In this tutorial, we will be converting a conventional 2D tile-based Sokoban game into isometric and hexagonal views. If you are new to isometric or hexagonal games, it may be overwhelming at first to try following through both of them at the same time. In that case, I recommend choosing isometric first and then coming back at a later stage for the hexagonal version.

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While developing games which involve an action element, we often need to figure out a way to collide with a moving target. Such scenarios can be typically called a ‘hitting a moving target’ problem. This is particularly prominent in tower defense games or missile command like games. We may need to create an AI or algorithm which could figure out the enemy’s motion and fire at it.

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The web platform has had a tremendous growth in recent times with the help of HTML5, WebGL, and the increased power of the current generation of devices. Now mobile devices and browsers are capable of delivering high-performing content both in 2D and 3D. The familiarity of JavaScript (JS) as a scripting language has also been a driving factor, after the demise of the Flash web platform.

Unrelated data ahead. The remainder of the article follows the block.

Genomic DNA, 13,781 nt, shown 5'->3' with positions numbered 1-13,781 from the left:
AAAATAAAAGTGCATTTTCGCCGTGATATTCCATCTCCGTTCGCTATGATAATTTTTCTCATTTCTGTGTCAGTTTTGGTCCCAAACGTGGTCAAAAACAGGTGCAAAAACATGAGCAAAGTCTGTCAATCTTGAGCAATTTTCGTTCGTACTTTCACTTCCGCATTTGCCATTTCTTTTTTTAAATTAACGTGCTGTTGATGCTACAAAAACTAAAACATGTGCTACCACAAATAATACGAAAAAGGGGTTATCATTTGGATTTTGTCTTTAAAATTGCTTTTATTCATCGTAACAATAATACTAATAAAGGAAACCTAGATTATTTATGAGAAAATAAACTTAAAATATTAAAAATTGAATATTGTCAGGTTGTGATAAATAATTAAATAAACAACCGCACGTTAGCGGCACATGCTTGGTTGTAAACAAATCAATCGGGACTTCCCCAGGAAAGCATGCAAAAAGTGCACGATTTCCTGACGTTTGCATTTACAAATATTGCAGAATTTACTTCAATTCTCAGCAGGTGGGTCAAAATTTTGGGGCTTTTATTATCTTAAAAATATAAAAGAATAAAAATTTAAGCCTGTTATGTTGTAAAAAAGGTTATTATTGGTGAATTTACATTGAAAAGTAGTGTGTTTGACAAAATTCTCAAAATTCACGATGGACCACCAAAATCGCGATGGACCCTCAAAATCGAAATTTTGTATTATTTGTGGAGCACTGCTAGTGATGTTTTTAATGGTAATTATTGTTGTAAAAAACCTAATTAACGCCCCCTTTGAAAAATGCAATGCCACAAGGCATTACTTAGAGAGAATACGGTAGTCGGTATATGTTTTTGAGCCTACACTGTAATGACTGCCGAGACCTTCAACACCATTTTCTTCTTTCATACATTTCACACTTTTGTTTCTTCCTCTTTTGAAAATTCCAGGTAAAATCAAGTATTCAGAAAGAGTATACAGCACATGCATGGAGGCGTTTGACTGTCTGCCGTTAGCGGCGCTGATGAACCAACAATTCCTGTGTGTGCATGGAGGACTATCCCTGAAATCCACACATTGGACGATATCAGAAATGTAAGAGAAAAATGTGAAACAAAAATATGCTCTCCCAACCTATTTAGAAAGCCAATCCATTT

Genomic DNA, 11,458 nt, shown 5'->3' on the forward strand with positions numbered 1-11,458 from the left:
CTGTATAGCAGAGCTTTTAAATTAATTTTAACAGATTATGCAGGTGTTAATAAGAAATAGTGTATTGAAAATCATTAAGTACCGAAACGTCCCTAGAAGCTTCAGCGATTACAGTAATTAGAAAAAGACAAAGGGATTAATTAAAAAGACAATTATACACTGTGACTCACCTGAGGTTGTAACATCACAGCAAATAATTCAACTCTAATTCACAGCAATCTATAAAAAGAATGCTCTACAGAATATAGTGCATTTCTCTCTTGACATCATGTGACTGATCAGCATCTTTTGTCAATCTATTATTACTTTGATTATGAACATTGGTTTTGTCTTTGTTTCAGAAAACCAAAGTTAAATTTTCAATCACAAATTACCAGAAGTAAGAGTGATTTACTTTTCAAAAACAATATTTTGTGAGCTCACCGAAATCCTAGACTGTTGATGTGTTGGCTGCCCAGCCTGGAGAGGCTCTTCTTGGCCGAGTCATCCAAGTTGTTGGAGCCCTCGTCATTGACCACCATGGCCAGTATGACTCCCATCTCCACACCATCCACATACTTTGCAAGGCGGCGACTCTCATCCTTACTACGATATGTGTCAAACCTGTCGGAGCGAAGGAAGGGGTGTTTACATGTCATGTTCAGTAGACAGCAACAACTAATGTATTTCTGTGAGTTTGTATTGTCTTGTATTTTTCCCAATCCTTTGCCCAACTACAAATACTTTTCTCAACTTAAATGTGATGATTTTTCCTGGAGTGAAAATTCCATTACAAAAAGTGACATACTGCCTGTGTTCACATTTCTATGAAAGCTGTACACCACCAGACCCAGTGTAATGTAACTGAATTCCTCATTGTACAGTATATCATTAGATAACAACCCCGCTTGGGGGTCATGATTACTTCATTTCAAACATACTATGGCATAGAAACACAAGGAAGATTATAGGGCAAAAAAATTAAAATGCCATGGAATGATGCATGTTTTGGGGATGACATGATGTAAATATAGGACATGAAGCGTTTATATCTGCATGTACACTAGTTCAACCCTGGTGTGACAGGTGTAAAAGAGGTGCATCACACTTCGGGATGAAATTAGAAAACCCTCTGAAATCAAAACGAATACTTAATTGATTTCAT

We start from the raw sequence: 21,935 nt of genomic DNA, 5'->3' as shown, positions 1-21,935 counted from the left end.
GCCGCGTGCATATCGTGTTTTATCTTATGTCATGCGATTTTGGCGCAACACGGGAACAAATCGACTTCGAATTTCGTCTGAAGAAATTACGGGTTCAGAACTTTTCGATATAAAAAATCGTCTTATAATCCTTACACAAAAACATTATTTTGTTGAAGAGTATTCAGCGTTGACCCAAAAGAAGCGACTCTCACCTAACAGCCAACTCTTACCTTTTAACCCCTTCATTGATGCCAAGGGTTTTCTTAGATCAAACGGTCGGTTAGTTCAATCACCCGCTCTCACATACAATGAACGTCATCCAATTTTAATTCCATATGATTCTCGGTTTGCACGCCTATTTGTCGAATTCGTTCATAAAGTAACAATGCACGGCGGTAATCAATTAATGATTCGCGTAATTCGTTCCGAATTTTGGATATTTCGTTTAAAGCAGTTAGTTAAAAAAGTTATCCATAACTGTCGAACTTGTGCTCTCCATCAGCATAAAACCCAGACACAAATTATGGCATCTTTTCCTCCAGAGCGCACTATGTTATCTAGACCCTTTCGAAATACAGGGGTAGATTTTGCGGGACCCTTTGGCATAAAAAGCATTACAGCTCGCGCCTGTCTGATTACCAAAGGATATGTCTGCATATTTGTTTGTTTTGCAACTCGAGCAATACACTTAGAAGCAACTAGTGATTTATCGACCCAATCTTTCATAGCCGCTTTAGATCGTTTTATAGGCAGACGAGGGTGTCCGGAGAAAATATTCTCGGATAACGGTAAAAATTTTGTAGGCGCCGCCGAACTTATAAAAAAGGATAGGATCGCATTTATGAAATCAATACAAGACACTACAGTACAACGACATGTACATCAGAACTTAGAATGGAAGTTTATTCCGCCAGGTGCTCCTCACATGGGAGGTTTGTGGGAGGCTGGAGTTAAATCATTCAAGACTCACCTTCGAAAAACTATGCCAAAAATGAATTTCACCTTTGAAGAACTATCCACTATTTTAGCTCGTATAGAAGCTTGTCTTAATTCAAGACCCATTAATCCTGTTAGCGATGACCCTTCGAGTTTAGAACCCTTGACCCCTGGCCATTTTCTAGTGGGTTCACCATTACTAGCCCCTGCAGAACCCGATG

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In the third tutorial of the series, you learned about different methods and properties of the Body module in Matter.js. The Body module enables you to manipulate simple bodies like circles, rectangles, and trapeziums. Matter.js also has other modules to help you create and manipulate some complex but common composite bodies like cars, chains, pyramids, stacks, and soft bodies.

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In the previous tutorial of the series, you learned about the World and Engine modules in Matter.js. The methods available in these two modules are meant to control the behavior of multiple bodies or the whole world at once. However, at some point it will become necessary to have control over the properties of individual bodies in your world.

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